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Phillips Murrah sponsors OU Law’s Best Brief Award

Eight 1L students were awarded the Best Brief Award, sponsored by Phillips Murrah, on April 19 at the University of Oklahoma's Competitions and Clinic Awards Luncheon.

Eight 1L students were awarded the Best Brief Award, sponsored by Phillips Murrah, on April 19 at the University of Oklahoma’s Competitions and Clinic Awards Luncheon.

First-year law students in the University of Oklahoma’s College of Law put their studies to the test to compete for the Best Brief Award, sponsored by Phillips Murrah law firm.

“All 1L students at OU Law are required to write an appellate brief in their Legal Writing and Research class, and this brief is later used to argue their case in the 1L Moot Court Competition,” Attorney Kendra M. Norman said.

Following the the 1L Moot Court Competition, top appellate briefs were judged and recognized at The Competitions and Clinic Awards Luncheon on April 19 at Robert S. Kerr Student Lounge on campus.

Norman and Hilary H. Clifton, Phillips Murrah Attorneys and OU Alumnae, represented the Firm in awarding the $5,000 Best Brief Award to the top eight students.

“Writing my first brief took an immense amount of research on the topic as well as meticulous editing and structuring of the brief to maximize the effectiveness and persuasiveness of the legal arguments involved,” Norman said. “It was a new style of writing for me, so I devoted a substantial amount of time to making my brief the very best that I could and learning the intricacies of how to effectively convey legal arguments.”

The $5,000 prize is divided among the winners and is the only OU College of Law writing award with a monetary gift.

“The moot court competition is a very exciting and frequently terrifying right of passage for all first year law students,” Clifton said. “At first, writing the brief seems like an insurmountable task, but it’s such a satisfying feeling to complete your first major piece of legal writing.

“The topics usually involve really interesting topics in Constitutional or criminal law, which is a nice change of pace from the fundamentals you spend most of your time learning as a 1L. My year, the brief was due at noon on St. Patrick’s day, and I remember frantically trying to finish so that I could go celebrate, but I’m pretty sure I spent the rest of the day catching up on sleep instead.”

Norman represents clients in a broad range of transactional matters, and Clifton represents individuals and companies in the Firm’s Litigation Practice Group.

Click here to learn more about the OU College of Law.

Attorney appointed adjunct professor of OCU School of Law

Rodney L. Cook is experienced in all areas of tort litigation with special emphasis in the practice areas of product liability, warranty, insurance and fraternity law.

Rodney L. Cook is experienced in all areas of tort litigation with special emphasis in the practice areas of product liability, warranty, insurance and fraternity law.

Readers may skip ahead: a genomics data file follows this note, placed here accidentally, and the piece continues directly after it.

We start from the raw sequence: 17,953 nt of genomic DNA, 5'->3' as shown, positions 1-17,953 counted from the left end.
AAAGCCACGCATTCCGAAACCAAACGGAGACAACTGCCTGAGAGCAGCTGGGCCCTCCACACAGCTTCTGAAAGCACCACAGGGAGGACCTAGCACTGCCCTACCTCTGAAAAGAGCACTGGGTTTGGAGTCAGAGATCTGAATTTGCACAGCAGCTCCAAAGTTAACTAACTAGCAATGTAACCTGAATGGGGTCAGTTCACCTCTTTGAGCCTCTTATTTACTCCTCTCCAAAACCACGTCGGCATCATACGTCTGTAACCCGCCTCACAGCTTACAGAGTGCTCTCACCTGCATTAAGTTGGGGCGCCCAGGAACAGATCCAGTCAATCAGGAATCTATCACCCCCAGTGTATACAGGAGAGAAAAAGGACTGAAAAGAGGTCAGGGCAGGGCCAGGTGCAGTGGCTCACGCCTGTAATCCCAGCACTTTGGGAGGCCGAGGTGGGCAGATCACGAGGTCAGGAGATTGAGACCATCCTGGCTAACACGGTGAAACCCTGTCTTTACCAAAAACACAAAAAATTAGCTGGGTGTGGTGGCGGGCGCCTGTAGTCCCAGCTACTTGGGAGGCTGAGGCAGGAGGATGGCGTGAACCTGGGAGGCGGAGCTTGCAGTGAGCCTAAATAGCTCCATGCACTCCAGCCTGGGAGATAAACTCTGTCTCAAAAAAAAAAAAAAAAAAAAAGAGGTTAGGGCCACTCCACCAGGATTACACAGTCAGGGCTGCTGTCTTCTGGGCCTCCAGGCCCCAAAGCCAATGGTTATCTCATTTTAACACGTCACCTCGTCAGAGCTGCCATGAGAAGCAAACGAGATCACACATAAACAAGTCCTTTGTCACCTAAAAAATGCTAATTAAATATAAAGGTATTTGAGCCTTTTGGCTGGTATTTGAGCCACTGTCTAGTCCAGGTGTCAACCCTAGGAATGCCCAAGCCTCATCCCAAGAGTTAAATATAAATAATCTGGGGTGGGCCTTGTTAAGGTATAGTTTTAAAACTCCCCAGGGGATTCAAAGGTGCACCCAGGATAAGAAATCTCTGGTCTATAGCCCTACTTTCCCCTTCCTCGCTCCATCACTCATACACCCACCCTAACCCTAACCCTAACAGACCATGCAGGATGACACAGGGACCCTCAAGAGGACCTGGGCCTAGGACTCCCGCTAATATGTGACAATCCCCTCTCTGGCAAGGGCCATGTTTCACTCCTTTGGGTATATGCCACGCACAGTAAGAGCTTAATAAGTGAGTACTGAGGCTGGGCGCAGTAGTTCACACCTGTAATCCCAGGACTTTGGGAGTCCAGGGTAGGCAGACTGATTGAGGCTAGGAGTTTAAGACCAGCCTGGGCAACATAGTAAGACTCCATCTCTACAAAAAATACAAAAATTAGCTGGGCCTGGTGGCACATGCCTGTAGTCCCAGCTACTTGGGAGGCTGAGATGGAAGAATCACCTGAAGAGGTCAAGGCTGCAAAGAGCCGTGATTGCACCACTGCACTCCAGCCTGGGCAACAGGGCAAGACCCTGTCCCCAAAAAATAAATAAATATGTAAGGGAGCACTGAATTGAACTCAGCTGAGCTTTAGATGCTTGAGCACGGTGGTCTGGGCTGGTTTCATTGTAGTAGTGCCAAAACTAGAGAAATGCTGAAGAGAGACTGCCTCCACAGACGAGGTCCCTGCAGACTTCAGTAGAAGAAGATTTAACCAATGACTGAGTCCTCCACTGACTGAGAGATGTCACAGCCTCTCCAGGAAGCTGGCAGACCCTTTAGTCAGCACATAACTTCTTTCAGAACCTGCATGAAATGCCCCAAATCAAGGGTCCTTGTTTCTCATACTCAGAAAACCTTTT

Phillips Murrah Attorney Rodney L. Cook has been appointed as an adjunct professor at Oklahoma City University School of Law where he will be teaching Pretrial Litigation this semester.

He continues to serve as an adjunct professor at the University of Oklahoma College of Law where he has taught Civil Pretrial Litigation for ten years.

 

Phillips Murrah attorneys judge Calvert Moot Court competition

Attorneys Robert Campbell, Cody Cooper, and Kayce Gisinger volunteer to judge OU College of Law’s Calvert Moot Court competition.

Phillips Murrah attorneys Robert Campbell, Cody Cooper, and Kayce Gisinger are flipping the script by judging in the University of Oklahoma College of Law’s Calvert Moot Court competition this week.

During the annual competition, second and third year law students compete as teams against one another in a series of rounds and those with the best records advance to the finals. Each attorney volunteered to act as a judge for preliminary rounds of competition.

“The students did an excellent job and their hard work and preparation definitely showed through their presentation and analysis of complex constitutional issues,” Cooper said. “I really enjoy getting to go back to the school and volunteer to help the law students because it is an opportunity to help students develop and also lets me take an objective look at what presentation methods are persuasive and effective so that I can carry those observations over into my own practice.”

This year the competition revolves around the case of Kansas v. Carr, No. 14-450, pending in the U.S. Supreme Court.  The arguments are centered around the appropriate weight given to mitigating circumstances in a capital sentencing, said Leann Farha, a student at OU College of Law who helped organize the teams for the competition.

“One of the most valuable aspects of a competition is the participation of the judges,” she said. “The judges in each round provide feedback that will not only help students during the competition, but will also impact their future legal careers.”

The prizes are as follows: $500 each for the winning team, $250 each for the first runner-up, and $100 for the best individual speaker, said Mitch McGrew, External Relations Director for the Board of Advocates at OU College of Law.

The final round of the competition will take place at noon on Friday, October 30 in OU’s Bell Courtroom for those interested in attending.

To follow along and get more information about the competition, visit the OU Board of Advocates Facebook page here or follow them on Twitter here.